We had a situation where a department within a massive advertiser placed a large guaranteed order, at rate card, directly on a specific publisher they wanted. They wanted to place the order digitally for speed and ease. Awesome, we thought. But the publisher turned it down, saying “well one of our sales guys on the East coast manages the account for their parent company, and we don’t want him to get mad.”
This was $100,000, at rate card, guaranteed, sent directly to the pub from an advertiser. It would’ve taken less than 10 minutes total, from origination to trafficking, to make $100,000 in revenue. Unless that publisher completely sold out their Class 1 that month, that means they sent those impressions to the spot market for 90% LESS money.
This antiquated bullshit helped no one – the advertiser went elsewhere, and the publisher didn’t make the money. All because the advertiser used the “wrong” front door.
Someone call Arnold – Skynet is coming!
One of our very successful niche publishers, who has a few sales people, received a digital order from a new advertiser through isocket. The pub’s CEO emailed me saying their sales person had been building a relationship with that buyer for months, sending them collateral, buying them drinks, mowing their lawn, etc. And now that they got an order through isocket, they weren’t sure how to feel about that and wanted my opinion. It was a new experience and felt weird to them, so they wanted my opinion.
My answer? “That’s AWESOME! Good job for doing the selling and being savvy enough to have a tool in place that made it easy for them to do business with you. Give the sales guy the commission!”
Happy ending! The publisher was excited to accept the order, the advertiser was happy they could run their orders easily, the sales guy got the credit, and everyone won.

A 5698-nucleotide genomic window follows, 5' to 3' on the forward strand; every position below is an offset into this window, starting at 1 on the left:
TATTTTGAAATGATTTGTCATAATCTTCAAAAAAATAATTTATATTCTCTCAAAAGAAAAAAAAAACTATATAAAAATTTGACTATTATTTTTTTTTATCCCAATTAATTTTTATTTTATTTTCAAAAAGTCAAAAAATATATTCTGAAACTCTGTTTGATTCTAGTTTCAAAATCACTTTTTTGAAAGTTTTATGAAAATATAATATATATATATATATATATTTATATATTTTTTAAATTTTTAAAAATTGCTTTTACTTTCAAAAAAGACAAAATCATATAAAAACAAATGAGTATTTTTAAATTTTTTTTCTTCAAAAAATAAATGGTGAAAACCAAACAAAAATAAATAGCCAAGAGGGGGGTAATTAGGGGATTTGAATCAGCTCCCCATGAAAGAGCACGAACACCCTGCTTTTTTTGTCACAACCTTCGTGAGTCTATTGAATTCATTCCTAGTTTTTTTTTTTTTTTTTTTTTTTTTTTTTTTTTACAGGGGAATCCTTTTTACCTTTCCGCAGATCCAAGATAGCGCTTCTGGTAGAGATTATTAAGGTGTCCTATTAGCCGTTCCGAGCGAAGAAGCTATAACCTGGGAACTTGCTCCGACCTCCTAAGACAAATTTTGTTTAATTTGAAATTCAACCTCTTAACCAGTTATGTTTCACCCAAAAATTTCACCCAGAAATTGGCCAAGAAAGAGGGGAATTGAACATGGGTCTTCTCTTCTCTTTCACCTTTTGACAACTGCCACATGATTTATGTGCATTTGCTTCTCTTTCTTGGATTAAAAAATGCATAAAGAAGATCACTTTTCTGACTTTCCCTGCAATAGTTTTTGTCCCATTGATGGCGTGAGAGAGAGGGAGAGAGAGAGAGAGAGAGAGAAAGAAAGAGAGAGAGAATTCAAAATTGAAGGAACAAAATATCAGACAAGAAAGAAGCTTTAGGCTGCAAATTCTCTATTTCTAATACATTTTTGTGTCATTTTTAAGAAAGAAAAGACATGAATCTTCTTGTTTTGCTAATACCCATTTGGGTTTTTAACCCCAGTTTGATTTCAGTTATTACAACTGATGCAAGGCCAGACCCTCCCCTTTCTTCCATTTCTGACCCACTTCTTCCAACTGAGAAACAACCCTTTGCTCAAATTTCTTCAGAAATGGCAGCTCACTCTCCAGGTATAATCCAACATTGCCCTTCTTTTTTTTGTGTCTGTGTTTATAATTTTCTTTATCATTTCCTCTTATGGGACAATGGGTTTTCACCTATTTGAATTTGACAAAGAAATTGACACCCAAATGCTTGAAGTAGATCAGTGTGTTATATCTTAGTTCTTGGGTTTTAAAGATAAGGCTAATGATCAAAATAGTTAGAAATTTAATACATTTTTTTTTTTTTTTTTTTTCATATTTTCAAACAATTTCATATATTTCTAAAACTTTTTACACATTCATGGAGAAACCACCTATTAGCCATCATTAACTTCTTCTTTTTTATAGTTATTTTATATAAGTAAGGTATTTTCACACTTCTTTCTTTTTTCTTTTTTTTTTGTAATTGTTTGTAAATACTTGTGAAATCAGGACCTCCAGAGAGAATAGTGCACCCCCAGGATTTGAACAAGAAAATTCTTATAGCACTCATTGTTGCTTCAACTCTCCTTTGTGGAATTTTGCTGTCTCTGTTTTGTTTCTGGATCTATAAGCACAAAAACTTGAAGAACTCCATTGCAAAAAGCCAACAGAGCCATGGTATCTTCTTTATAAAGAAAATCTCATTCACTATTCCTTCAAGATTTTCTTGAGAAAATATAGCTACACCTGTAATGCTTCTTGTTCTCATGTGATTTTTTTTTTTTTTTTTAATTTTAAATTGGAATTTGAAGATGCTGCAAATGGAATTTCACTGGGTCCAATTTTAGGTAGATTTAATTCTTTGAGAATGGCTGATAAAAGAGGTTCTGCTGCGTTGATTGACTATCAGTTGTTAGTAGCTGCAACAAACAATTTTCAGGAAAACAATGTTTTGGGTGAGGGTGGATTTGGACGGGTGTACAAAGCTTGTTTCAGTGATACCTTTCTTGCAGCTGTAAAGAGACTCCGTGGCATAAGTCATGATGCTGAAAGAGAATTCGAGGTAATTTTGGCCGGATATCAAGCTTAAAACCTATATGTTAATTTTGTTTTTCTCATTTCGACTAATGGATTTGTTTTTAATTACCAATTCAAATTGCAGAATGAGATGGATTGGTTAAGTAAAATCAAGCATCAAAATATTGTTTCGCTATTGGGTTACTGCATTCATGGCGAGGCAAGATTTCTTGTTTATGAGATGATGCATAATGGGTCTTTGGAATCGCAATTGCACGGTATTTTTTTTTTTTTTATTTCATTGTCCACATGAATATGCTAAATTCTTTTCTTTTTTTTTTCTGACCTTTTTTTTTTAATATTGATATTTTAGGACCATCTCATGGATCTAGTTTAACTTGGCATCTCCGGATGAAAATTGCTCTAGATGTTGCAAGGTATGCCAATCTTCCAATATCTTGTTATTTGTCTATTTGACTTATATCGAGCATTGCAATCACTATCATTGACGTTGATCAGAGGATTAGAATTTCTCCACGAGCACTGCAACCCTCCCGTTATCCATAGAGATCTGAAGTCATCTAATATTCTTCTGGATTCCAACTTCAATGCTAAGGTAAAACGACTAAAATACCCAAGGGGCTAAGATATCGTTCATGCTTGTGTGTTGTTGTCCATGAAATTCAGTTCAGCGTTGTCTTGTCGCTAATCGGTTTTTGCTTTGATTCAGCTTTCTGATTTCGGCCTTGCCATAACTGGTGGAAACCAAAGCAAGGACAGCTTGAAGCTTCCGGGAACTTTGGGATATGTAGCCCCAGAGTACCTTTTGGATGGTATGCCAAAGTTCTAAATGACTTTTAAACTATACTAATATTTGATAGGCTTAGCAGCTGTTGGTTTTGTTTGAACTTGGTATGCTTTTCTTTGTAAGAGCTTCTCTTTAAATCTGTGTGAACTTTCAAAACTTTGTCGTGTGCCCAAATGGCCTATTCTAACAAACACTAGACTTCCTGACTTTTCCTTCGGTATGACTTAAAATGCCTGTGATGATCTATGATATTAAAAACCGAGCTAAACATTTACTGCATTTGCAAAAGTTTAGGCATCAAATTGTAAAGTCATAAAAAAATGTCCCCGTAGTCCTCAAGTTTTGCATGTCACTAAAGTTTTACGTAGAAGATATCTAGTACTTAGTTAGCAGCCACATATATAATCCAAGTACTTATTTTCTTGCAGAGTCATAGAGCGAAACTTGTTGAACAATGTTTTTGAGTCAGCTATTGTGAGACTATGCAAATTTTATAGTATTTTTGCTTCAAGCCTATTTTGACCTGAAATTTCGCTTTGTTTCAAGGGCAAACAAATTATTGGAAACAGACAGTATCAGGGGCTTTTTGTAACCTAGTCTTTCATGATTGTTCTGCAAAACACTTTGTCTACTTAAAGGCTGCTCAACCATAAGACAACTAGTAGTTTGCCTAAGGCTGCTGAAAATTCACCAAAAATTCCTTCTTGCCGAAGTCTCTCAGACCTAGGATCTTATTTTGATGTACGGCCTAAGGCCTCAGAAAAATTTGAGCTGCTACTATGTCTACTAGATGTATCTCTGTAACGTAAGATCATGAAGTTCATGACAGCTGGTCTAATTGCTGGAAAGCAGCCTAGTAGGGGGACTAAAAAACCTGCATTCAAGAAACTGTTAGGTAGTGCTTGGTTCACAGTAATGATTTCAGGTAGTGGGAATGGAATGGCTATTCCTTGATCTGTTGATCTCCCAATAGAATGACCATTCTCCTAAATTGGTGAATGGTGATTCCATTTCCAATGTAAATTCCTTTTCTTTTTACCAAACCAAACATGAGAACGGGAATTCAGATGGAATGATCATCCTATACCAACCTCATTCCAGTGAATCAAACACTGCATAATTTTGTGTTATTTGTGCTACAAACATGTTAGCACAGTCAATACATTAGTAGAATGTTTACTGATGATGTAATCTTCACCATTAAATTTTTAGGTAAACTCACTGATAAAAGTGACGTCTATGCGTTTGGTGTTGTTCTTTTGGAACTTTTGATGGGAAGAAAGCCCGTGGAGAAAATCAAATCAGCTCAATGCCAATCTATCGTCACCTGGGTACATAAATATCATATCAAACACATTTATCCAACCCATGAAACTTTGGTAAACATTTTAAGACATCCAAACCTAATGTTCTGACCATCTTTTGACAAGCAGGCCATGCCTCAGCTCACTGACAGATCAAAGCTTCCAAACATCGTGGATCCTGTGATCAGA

I love this example because it encompasses so much. First and foremost – technology does not mean the robots are coming to automate everything and put humans out of work. The buyer would not have done business with the pub without the sales effort. Using something more advanced than a fax machine to conduct the order in no way emasculates the effort or value of the human.
Secondly, it shows the natural and understandable fear that even rational people feel when something new happens. Their email was an honest “we’re not sure how to feel about this?” question. But when they sat down and looked at the facts it became clear – it was a direct order, with someone they had a relationship with, at very high CPMs, for a guaranteed campaign, that only took a few minutes of time for each side to execute (compared to all the manual effort it could’ve taken).
The Yelp + OpenTable argument.
Some publishers think that by making themselves easy to do business with, it cheapens their brand image or cannibalizes their sales. If done poorly this can be true, but it’s not nearly the universal truth some make it out to be.
If you owned a restaurant, would you want to be listed in Yelp, or not? The answer is an easy yes. Is it theoretically possible that someone who was looking for your restaurant could go somewhere else they found in the search results? Yes. But they’d likely come to your place at some point in the future. And the net effect of being findable is clearly a positive one.
The “brand image” argument is just asinine. If the primary value of your business is forcing customers into doing business with you in only one painful way because you think the pain makes it special, then you’ve got a much more significant problem – one you will lose no matter how tightly you try to hold on.
One major publisher once said, verbatim, “we don’t want to make this process easier, because it makes us seem more service oriented and white glove.” You can understand why they think that sounded great in their head, but it’s been warped to the point of being silly.
To be clear: humans are awesome and cannot be replicated or automated by technology when it comes to direct sales. People and relationships matter. But publishers need to understand the balance between people value and the inverse returns of hurting your customers.
The good news is the world is balancing out for publishers, with new tools (cough) for direct sales and a continually progressing sense of how all the pieces should fit together. We’re also encouraged that the majority of large publishers understand these principles more and more. It feels like a year or two from now much of this will be taken as common knowledge. More on that in a coming blog post.